Doing a PhD is not for the faint-hearted. Do you want to hear from someone who has just finished this long journey?
Melody Wachsmuth wrote:
Time and perspective can be strange—in one sense it feels as if I have been traversing toward an unending horizon on my seven-year research journey. On the other hand, I cannot believe my time has finished at OCMS—that I will no longer have the pleasure of studying in the beautiful Bodleian or interacting with students from around the world. I am definitely a different researcher and thinker from when I began this journey—the irony is that the journey would have been easier knowing what I now know, but the only way to obtain that wisdom was to experience the process of the PhD! I am grateful for the faculty and administration at OCMS, for their help, wisdom and support. Spending time with other OCMS students while I was in Oxford was truly one of my highlights—everyone says the research journey is often lonely, but when others are traveling with you there is space for humor and encouragement.
Life rarely goes as anticipated. As all of us know, COVID—19 destroyed everyone’s expectations for 2020, as well as increasing hardship and suffering across the globe. In light of this perspective, I am quite grateful that there was opportunity to have an online Viva. However, I must also confess that an online Viva can be somewhat anti-climactic. I had always anticipated being in Oxford and thus being able to celebrate with other students. When I clicked the ‘Leave Meeting’ on the Zoom call, I sat in momentary stunned silence alone in my apartment, in a surreal moment between two phases of life. Guichun Jun and Usha Reifsnider, however, offered almost immediate congratulations through emails and messages, and this helped bring the moment fully into reality—and the celebrating commenced!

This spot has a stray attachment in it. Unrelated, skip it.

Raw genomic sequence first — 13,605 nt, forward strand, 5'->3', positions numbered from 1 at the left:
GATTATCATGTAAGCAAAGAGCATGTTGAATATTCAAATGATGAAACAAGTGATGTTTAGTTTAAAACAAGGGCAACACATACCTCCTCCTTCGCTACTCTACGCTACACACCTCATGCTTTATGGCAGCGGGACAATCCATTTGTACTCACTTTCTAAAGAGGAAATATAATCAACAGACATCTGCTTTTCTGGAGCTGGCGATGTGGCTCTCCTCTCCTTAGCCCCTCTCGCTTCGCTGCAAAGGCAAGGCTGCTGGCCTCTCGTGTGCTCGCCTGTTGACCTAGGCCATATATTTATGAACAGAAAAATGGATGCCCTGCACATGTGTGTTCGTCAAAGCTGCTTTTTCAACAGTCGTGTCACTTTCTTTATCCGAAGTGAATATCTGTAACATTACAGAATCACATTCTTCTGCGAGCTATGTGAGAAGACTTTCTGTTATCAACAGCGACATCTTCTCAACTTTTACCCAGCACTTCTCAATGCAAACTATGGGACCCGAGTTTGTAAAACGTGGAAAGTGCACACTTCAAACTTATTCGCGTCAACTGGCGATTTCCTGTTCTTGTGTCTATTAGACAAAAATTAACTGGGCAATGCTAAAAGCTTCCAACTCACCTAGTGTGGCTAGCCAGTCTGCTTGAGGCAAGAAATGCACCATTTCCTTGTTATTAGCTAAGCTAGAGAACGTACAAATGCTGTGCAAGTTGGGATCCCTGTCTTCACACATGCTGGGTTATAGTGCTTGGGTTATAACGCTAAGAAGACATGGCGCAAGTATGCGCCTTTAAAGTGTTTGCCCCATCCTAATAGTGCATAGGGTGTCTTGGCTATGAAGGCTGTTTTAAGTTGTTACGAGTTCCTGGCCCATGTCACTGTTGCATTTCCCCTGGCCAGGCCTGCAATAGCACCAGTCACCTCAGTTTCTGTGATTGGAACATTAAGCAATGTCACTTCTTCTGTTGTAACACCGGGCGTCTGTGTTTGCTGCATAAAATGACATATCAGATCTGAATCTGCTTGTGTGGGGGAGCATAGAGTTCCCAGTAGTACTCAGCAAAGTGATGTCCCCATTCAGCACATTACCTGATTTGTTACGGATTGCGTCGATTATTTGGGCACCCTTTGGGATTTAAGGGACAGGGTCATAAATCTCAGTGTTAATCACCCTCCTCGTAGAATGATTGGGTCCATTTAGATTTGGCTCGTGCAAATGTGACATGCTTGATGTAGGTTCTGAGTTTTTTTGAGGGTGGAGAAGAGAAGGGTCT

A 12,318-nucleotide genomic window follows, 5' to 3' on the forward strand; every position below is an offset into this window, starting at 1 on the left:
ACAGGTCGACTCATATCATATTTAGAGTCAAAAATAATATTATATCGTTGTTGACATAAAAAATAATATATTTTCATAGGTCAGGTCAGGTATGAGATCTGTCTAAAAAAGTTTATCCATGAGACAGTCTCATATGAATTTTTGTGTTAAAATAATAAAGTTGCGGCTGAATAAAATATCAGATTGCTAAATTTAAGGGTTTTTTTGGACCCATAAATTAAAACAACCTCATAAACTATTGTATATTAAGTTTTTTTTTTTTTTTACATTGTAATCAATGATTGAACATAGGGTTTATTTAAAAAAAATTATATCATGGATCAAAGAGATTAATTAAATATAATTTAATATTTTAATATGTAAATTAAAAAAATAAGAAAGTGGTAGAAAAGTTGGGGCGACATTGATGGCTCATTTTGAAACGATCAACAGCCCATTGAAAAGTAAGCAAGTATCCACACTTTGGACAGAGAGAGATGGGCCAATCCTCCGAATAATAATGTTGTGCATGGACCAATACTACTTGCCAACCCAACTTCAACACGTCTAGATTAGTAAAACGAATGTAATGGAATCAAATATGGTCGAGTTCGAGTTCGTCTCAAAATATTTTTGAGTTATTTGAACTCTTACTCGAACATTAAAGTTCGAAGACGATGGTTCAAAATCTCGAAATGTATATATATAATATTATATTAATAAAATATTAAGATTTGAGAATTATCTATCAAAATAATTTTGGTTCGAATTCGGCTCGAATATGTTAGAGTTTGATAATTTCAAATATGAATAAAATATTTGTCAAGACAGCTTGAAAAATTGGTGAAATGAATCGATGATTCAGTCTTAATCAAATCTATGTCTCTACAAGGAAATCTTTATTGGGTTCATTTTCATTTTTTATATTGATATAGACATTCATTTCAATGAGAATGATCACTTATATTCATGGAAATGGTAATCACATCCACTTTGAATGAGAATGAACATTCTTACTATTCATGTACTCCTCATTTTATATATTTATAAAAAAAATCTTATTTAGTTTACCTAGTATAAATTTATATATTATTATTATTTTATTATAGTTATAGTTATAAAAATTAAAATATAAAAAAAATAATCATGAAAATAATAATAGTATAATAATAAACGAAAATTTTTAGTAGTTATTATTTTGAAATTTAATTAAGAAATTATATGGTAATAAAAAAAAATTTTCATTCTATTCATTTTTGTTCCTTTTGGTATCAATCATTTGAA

Thank you to the faculty and students of OCMS!
Title of Melody’s thesis: Understanding Identity and Social Change through Narrative: With Special Reference to Roma Pentecostalism in Croatia and Serbia
Summary: Grounded in anthropological studies of Christianity, this ethnography utilizes a narrative epistemology to investigate two old-Romanian-speaking Roma communities—populations referred to as Bayash amongst the scientific community. Making use of life stories, participant-observation, and extensive fieldwork, this research is conducted from the positionality of being in a leadership role in one of the church communities. Through narrative analysis, this study investigates individuals’ meaning-making structures and interpretative frameworks by analysing their claimed identity in their life stories. Prominent themes of suffering, hardship, and trauma emerge from their narratives, as well as Pentecostal claims of miraculous healing and tangible experiences with God. Interacting with both theology and trauma literature within the concept of ‘rupture’, the study provides insight into how meaning-making and therefore identities can be transformed through connecting embodied experiences to re-interpretations of stories in relation to Pentecostal theology. It discusses the extent to which Pentecostal identity and theology are embodied in daily lives, and the various socio-cultural, biological, theological, and psychological factors which may impede this. This analysis thus illuminates how Pentecostalism has been localized in two discrete contexts and further, points to possible directions for future research.